Stet

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For other uses, see Stet (disambiguation).

Stet is a form of the Latin verb sto, stare[1] used by proofreaders and editors to instruct the typesetter or writer to disregard a change the editor or proofreader had previously marked. This usage comes from the third person singular form, present tense, active voice, subjunctive mood of the verb. This usage, called the jussive subjunctive,[2] is typically translated as, "let it stand."[3]

This convention is usually marked by writing and circling the word stet above or beside the unwanted edit and underlining the selection with dashes or dots.[3] Alternatively, a circled tick may be used in the margin.[4]

In connection with this usage, stet is also sometimes used as a verb, e.g., "Stet that colon."[3]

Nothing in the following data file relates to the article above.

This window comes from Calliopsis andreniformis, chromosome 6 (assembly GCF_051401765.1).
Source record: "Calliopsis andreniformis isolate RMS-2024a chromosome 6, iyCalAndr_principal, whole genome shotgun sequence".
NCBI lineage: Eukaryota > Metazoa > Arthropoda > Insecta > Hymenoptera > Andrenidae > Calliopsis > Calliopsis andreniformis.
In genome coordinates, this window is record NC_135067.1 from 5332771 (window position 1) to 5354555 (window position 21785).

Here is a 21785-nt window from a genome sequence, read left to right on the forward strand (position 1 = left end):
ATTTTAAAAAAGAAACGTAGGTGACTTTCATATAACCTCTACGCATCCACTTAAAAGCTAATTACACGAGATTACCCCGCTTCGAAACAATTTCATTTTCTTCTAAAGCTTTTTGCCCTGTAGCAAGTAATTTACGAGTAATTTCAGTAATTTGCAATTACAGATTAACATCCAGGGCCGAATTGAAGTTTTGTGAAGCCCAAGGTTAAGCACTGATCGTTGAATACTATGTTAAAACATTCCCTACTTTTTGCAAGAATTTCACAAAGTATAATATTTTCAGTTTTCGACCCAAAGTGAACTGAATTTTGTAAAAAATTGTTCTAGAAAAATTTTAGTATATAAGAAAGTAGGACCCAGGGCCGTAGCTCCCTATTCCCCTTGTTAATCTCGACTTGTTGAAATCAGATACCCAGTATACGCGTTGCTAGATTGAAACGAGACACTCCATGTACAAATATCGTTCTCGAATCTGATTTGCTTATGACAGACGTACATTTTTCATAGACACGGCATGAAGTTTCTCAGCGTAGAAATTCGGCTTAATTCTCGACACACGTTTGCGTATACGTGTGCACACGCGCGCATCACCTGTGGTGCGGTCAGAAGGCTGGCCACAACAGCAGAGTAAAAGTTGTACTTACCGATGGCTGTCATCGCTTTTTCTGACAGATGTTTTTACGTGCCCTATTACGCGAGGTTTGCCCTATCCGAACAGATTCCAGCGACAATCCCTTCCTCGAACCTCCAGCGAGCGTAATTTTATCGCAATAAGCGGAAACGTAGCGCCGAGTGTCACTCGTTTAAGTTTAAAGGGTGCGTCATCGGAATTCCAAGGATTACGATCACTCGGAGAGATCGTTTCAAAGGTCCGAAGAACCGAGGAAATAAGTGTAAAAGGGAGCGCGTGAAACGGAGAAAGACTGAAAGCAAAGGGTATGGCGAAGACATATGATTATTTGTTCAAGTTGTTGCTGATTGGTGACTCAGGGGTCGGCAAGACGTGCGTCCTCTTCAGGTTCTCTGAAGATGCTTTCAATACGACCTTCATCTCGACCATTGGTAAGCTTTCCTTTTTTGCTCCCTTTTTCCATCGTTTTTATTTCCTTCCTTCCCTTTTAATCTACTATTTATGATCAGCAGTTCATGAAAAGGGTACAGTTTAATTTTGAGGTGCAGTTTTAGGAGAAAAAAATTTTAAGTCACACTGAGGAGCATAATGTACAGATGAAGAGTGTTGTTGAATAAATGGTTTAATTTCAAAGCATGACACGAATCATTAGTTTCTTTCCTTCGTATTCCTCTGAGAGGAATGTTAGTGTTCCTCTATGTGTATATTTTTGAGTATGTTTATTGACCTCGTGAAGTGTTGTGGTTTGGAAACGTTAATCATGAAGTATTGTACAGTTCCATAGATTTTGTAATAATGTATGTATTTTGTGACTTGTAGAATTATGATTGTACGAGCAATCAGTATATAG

It has also been used on the blackboard in school rooms to mean "do not erase this work".

See also[edit]

References[edit]

  1. ^ http://www.perseus.tufts.edu/hopper/text?doc=Perseus%3Atext%3A1999.04.0059%3Aentry%3Dsto
  2. ^ http://medieval.utoronto.ca/wp-content/uploads/2011/07/latingrammarsheets.pdf
  3. ^ a b c stet. Dictionary.com Unabridged (v 1.1). Random House, Inc. 1 October 2007.
  4. ^ British Standards Institution. Copy preparation and proof correction. Specification for typographic requirements, marks for copy preparation and proof correction, proofing procedure. BS 5261-2:2005.